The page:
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23 Oct 2012

Piano Practicing Hints

All pianists were beginners at some point and it took them some time to grow into more professional performers. While playing the Flea Waltz does not require too much concentration, Bach’s pieces will need a good deal of work to be performed brightly – and if those are to be performed on the piano – even more. Why? Because among numerous instruments piano is the one playing which one has to coordinate their body most of all – simultaneous performing with both hands and feet.

To help make piano practicing more efficient and enjoyable there are a couple of techniques that can be used both by beginners and pianists with experience. Here are some of them:


“Pre-practicing self-tuning”. One does not simply sit down at the instrument and start emitting beautiful sounds. If you have embarked on a complicated music piece, make sure you conquer it step by step, setting priorities and scheduling your work. Try to set a realistic objective for each of your training sessions. Also, study well the material beforehand, the score itself, the harmonies, the difficult parts – it will affect your coordination in a good way.

“Morning exercises”. Have you ever seen a volleyball or football player run straight into the game field without preliminary exercising? You need your muscles work good for you, so give your arms and fingers good stretching and warming up. Likewise, after you are done playing, cooling them down is also a must. FYI, these muscles are no less vulnerable as those in professional football players’ legs!

"Independent hand". To achieve best body coordination you must first be fully-coordinated in its parts. That’s why switching hands is an amazing technique to help you focus on what each involved part should do. Spend some time playing with each hand separately, make sure you switch the motions and experiment with different fingering. You will be pretty surprised how much easier two-hand playing will seem after that.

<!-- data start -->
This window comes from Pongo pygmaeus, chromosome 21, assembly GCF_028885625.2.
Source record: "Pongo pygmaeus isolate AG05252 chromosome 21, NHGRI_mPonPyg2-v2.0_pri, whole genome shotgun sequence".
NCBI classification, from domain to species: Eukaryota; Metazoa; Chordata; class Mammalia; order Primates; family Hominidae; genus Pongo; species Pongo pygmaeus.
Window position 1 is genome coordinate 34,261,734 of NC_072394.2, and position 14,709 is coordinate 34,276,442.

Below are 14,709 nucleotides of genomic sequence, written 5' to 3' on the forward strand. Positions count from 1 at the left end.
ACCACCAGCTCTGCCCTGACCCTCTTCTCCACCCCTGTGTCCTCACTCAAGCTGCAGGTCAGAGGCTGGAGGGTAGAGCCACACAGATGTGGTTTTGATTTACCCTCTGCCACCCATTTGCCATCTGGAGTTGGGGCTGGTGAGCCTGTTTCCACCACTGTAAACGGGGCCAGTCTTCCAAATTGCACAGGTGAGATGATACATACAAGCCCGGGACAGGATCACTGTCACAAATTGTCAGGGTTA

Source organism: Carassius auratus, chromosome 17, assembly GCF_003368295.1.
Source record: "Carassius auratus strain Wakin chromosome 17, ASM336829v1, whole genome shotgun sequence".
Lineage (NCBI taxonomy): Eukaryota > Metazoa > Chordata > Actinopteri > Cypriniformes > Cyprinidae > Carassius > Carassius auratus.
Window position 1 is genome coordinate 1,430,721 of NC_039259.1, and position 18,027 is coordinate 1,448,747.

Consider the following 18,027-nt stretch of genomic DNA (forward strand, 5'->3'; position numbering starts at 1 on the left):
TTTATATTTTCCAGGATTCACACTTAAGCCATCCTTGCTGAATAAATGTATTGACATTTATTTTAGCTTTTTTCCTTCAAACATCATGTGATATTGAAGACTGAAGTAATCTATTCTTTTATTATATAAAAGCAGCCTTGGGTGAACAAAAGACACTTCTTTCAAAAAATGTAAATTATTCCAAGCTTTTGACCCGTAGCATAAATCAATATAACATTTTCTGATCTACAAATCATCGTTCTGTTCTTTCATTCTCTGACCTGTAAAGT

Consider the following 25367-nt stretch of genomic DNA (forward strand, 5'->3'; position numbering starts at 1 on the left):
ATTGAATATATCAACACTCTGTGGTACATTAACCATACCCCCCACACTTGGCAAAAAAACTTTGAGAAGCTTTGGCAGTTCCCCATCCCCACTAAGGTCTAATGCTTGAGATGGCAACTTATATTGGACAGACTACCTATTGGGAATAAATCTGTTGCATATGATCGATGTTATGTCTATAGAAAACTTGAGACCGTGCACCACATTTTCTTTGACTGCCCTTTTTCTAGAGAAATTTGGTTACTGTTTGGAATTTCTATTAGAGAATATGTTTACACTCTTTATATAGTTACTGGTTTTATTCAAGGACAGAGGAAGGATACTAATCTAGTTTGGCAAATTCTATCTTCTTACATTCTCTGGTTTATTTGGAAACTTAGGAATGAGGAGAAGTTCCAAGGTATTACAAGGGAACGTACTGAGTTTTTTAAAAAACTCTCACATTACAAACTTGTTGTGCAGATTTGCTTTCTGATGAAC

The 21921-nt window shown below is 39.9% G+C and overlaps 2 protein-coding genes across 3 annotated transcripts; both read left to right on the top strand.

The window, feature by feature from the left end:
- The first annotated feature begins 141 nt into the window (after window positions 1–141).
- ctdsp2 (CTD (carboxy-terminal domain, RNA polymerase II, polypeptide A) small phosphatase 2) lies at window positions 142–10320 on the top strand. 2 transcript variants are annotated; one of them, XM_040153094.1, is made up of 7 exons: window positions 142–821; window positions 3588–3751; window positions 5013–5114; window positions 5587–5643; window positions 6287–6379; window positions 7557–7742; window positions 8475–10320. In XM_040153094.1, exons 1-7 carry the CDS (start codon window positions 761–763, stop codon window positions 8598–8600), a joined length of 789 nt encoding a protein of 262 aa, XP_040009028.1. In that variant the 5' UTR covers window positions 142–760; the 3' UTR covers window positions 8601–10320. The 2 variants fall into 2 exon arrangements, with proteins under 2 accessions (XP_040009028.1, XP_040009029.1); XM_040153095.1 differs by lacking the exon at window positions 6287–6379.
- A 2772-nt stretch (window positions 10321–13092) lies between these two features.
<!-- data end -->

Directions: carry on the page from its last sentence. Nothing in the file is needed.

“Tick-tock”. As for rhythm controlling, preferences have divided. Some prefer to stick to the traditional metronome while others choose to set their own internal rhythm and count aloud themselves, which allows being a bit more flexible on pieces that are no regular rhythm. Whichever method you prefer, it will help to preserve the tempo.

“Pizza slice”. There is no universal ‘piece slice’ that has to be mastered at a time, so do the splitting yourself depending on what your skills, desire and mood are. No need to rush. You can break the composition into pages, sections, lines and even bars – if you stumble upon a really difficult part. The major hint here would be: Mind the Prime Time, i.e. the first 10 minutes of your practicing – that’s the time where you’d better do the most difficult work.

When your piece already ‘looks good’, don’t go limp on it – keep in shape playing it as often as you can. And remember, practicing should bring joy, don’t force yourself to train through aversion.

Your personal piano practicing suggestions are a huge welcome!

11 Oct 2012

MIMC Violin Competition

Competing is probably one the best ways to get a new stimulus for self-improvement. Watching, comparing, analyzing and striving are the key ingredients to foster development. Each country has a choice of different-level contests that are held on a regular basis. And Canada is a very active ‘music country’ in this sense.

MIMC– The Montreal International Musical Competition – started in 2002 with its first Voice-dedicated edition. It all commenced at the initiative of the Jeunesses Musicales of Canada and managed to reach a broad international scale up to now.

With time the nominations expanded to three categories and thus three separate events: Voice, Violin and Piano. So now it’s hold as a cycle – each category is rotating and has its own year to complete. The selecting procedure is based on audio recordings – that’s called the preliminary step. Next, participants go through the quarter final, semi-final, and final, demonstrating the most of their skills.

Another round is about to start: Year 2013 will be devoted to Violin. For now, the only requirement to the candidates is the age limit – up to 29 years old by January 1, 2013. The repertoire itself will become available on the official site in mid-September – keep an eye. It’s a high-level contest so the level of jury expertize and the awards budget will be respectively high. Besides the substantial money prizes (~$30 000 first prize), MIMC is going to present career development programs, special grants and CD recordings.

All violin players should better prick up their ears if they want to challenge their mastery in a large-scale event: MIMC is also a part of the World Federation of International Music Competitions, a global network of music establishments. The online registration starts in September too, so get ready!

The list of Music Competitions at MusicaNeo is regularly updated, so that you didn’t miss the most interesting and prospective of them. Make sure you drop by there once in a while.

VIDEO: 2010 violin round winner, Benjamin Beilman, 20 years, USA